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The “Good Old Kiwi Bloke” — do you recognize him in your country?

Date: October 23, 2015 | Posted By: Liz

Here in New Zealand we are still *sigh* perpetuating the old, irritating double standard in advertising, and it’s tiring beyond belief.

We continue to have a culture where we champion the “typical Kiwi Bloke”, who is “every man” and his mates, affectionately championed for his ordinariness and always welcomed into the brotherhood.

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“Ordinary” is affectionately okay for men in advertising.

Men in NZ advertising appear in all shapes and forms: small/large, fat/slim, ugly/cute, smart/scruffy, but the Bloke is predominant — an often overweight, dishevelled, relaxed individual, giving the “you are accepted just as you are” message to men. He is used to market everything from banking to rugby tickets, alcohol to DIY.

The U.S. seems to have its own examples of these ordinary blokes set alongside trim, pretty women — you don’t even need to look further than the average beer ad to find them.

This would not be something to complain about — in fact, this glorious acceptance and celebration of diversity could well be something to cheer for — if it worked for our women as well. Sadly, this is not the case. Women in NZ advertising continue to fit the age-old slim, pretty, constantly attractive stamp. Women in the U.S. are also expected to look astonishing rather than normal. The man portraying the “uncool” or “outdated” PC in Apple’s recent campaign is just that, while his female counterpart is miraculously still slim, tanned, and beautiful. Go figure.

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Different body types are great…for men only.

Nowhere is there any affection for the ordinary, unaltered, or — God forbid — “unattractive” woman in her natural state. Even ads marketing to a female audience feature sanitized, altered women.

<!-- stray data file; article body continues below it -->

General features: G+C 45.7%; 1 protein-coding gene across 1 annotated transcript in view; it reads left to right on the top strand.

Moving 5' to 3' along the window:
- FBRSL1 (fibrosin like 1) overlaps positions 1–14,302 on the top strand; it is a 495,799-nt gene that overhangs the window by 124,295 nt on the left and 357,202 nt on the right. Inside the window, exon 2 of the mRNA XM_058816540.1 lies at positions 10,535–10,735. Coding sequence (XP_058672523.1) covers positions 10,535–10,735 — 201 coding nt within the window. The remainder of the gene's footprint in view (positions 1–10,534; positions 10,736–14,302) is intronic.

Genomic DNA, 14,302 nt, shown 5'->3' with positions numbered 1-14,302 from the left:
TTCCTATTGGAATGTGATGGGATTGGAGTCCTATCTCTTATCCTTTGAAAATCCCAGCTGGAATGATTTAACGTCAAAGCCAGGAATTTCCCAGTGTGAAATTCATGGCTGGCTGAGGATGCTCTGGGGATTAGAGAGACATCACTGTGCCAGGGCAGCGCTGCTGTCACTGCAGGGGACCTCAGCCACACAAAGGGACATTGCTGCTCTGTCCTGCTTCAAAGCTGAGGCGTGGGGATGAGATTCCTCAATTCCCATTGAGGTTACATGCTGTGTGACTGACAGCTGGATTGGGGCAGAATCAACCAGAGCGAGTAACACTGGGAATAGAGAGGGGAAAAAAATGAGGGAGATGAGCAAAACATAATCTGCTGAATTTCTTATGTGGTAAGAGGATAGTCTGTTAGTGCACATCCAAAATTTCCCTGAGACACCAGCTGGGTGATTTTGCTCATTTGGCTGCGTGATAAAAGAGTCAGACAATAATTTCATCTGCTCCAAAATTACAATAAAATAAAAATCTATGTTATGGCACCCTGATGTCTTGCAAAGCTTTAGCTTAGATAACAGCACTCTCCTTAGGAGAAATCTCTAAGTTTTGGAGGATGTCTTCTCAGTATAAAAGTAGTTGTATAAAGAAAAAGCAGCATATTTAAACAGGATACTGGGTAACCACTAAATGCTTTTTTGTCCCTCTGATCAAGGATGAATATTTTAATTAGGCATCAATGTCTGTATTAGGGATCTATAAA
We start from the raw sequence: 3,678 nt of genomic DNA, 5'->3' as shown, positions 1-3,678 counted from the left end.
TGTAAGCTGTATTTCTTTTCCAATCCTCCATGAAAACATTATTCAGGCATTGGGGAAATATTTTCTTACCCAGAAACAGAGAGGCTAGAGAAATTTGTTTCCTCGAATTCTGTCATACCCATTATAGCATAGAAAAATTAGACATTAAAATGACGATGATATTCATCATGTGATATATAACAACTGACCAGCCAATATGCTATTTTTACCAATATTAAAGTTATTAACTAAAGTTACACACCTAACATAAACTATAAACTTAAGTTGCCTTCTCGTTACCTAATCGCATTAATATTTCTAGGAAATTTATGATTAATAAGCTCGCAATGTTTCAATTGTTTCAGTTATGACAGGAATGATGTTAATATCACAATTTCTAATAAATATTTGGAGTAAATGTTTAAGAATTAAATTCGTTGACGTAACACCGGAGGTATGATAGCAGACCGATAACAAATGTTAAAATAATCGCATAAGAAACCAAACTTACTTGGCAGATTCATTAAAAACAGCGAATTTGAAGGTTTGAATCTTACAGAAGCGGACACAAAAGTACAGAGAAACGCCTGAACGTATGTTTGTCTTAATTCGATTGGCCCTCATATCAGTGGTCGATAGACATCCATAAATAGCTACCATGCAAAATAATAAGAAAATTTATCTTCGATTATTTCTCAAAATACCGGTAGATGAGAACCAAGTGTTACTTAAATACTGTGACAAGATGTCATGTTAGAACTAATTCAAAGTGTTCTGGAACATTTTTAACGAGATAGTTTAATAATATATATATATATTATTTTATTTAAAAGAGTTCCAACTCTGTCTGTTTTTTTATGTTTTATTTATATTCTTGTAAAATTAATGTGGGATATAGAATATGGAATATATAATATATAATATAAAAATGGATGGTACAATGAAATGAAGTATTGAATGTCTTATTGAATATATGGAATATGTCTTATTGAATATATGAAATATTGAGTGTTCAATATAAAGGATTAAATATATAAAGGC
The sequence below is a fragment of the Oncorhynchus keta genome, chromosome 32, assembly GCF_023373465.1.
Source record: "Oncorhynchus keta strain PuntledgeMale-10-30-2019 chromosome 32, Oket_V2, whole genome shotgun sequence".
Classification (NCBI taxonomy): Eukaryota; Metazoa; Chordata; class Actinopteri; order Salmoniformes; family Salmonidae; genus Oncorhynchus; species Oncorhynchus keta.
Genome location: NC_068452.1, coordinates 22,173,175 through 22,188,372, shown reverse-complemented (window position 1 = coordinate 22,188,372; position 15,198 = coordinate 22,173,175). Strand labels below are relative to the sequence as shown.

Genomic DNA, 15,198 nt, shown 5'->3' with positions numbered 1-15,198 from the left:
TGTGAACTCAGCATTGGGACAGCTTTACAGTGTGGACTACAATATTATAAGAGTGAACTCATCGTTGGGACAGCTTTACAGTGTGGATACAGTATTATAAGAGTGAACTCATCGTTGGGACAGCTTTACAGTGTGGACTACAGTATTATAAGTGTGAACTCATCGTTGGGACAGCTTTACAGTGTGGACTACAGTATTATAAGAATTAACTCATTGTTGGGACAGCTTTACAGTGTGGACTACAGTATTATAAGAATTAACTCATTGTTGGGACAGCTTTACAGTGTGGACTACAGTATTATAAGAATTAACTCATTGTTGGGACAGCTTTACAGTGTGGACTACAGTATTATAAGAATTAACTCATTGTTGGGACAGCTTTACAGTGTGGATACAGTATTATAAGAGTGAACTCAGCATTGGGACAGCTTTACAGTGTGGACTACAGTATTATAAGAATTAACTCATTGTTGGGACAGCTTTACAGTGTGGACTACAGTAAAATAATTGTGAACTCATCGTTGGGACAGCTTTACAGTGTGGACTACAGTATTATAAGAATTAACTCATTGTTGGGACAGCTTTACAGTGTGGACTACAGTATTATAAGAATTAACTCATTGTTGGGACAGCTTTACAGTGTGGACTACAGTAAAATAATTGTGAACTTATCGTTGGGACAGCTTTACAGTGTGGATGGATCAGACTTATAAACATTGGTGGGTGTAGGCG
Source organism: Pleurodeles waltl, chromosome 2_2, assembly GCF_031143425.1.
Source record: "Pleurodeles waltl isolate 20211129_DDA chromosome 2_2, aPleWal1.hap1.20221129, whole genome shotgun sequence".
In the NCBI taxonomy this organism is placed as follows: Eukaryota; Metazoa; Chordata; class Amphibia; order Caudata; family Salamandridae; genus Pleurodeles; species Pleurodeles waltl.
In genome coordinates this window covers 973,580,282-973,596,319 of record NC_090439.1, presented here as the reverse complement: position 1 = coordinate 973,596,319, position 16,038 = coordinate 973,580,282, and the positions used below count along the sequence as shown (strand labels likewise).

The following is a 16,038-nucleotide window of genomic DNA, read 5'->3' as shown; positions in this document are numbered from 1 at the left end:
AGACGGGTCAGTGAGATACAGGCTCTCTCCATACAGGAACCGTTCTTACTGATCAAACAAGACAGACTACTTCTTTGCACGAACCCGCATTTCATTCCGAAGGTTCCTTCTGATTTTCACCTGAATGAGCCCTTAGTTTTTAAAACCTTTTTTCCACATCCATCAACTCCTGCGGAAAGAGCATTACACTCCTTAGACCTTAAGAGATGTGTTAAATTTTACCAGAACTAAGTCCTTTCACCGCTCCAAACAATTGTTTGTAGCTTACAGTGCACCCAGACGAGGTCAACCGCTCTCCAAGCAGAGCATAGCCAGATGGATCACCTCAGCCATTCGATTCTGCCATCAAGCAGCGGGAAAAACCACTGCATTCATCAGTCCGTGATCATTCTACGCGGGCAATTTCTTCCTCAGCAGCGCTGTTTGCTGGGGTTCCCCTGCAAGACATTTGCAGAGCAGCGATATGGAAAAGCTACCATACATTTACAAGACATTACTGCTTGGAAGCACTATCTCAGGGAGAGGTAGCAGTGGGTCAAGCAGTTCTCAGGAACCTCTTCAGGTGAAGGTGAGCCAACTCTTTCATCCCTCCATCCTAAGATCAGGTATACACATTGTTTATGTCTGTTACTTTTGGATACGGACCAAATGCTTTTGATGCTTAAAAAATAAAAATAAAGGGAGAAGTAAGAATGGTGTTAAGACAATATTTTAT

It is so depressing to regularly see this kind of combo in our TV ad breaks: the “lovable”, overweight NZ Bloke, accompanied by a slim, pretty partner. In following ads, we see that same Kiwi female counterpart being told she should be losing weight. Our distinctly less-than-stunning and variously aging Blokes stand happily up there on a pedestal, while we Antipodean women must succumb to the quintessential anti-female-aging and beauty messages in the absence of any real sisters up there in our advertising lights.

New Zealand advertising is just a small example of the continuing expectation for ordinary women to stay young and attractive and keep their real selves hidden, while their brothers get to bask in the media sunshine.

In what world do women come only in an attractive, slim, and young package while men exist in a wonderful variety? Ah, yes, the advertising one, still *yawn*.

In other parts of the world there will no be doubt countless equivalents, but here in NZ and Australia, this marketing to men using images of men they can relate to, while marketing to women using images of females most of us can never be, seems to be particularly prevalent. What’s it like in your country?

Elizabeth is a Human History Museum professional and part time artist from New Zealand. Over the years, her growing exasperation at the media’s uncontested obsession with womens’ appearance and youth has driven her to either self combust or start blogging. She chose the latter.




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